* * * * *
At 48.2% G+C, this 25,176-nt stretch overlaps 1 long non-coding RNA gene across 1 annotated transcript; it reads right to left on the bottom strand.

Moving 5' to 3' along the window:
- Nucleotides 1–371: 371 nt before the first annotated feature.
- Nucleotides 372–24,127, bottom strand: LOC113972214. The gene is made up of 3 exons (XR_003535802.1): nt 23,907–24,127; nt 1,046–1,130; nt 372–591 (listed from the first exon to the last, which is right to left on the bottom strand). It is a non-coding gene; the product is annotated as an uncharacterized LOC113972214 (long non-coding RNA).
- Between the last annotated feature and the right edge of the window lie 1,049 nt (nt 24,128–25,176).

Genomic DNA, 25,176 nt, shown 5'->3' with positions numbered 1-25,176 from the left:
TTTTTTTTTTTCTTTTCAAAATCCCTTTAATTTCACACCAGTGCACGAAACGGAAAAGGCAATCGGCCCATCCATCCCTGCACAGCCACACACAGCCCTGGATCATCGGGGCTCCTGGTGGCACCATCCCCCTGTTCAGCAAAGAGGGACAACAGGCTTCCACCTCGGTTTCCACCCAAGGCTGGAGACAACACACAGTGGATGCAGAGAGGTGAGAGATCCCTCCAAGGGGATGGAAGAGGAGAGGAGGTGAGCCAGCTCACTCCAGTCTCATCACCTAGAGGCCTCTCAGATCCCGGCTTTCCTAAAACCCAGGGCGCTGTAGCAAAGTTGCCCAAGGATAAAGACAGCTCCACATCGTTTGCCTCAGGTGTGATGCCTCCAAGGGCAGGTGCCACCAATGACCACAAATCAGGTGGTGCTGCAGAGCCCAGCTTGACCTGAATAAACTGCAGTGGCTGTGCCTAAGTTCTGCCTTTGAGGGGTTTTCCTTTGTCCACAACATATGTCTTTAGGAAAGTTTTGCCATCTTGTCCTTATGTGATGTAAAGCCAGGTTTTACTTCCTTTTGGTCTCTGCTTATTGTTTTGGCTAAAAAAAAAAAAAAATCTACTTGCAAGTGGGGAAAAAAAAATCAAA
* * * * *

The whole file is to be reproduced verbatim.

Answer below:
At 48.2% G+C, this 25,176-nt stretch overlaps 1 long non-coding RNA gene across 1 annotated transcript; it reads right to left on the bottom strand.

Moving 5' to 3' along the window:
- Nucleotides 1–371: 371 nt before the first annotated feature.
- Nucleotides 372–24,127, bottom strand: LOC113972214. The gene is made up of 3 exons (XR_003535802.1): nt 23,907–24,127; nt 1,046–1,130; nt 372–591 (listed from the first exon to the last, which is right to left on the bottom strand). It is a non-coding gene; the product is annotated as an uncharacterized LOC113972214 (long non-coding RNA).
- Between the last annotated feature and the right edge of the window lie 1,049 nt (nt 24,128–25,176).

Genomic DNA, 25,176 nt, shown 5'->3' with positions numbered 1-25,176 from the left:
TTTTTTTTTTTCTTTTCAAAATCCCTTTAATTTCACACCAGTGCACGAAACGGAAAAGGCAATCGGCCCATCCATCCCTGCACAGCCACACACAGCCCTGGATCATCGGGGCTCCTGGTGGCACCATCCCCCTGTTCAGCAAAGAGGGACAACAGGCTTCCACCTCGGTTTCCACCCAAGGCTGGAGACAACACACAGTGGATGCAGAGAGGTGAGAGATCCCTCCAAGGGGATGGAAGAGGAGAGGAGGTGAGCCAGCTCACTCCAGTCTCATCACCTAGAGGCCTCTCAGATCCCGGCTTTCCTAAAACCCAGGGCGCTGTAGCAAAGTTGCCCAAGGATAAAGACAGCTCCACATCGTTTGCCTCAGGTGTGATGCCTCCAAGGGCAGGTGCCACCAATGACCACAAATCAGGTGGTGCTGCAGAGCCCAGCTTGACCTGAATAAACTGCAGTGGCTGTGCCTAAGTTCTGCCTTTGAGGGGTTTTCCTTTGTCCACAACATATGTCTTTAGGAAAGTTTTGCCATCTTGTCCTTATGTGATGTAAAGCCAGGTTTTACTTCCTTTTGGTCTCTGCTTATTGTTTTGGCTAAAAAAAAAAAAAAATCTACTTGCAAGTGGGGAAAAAAAAATCAAA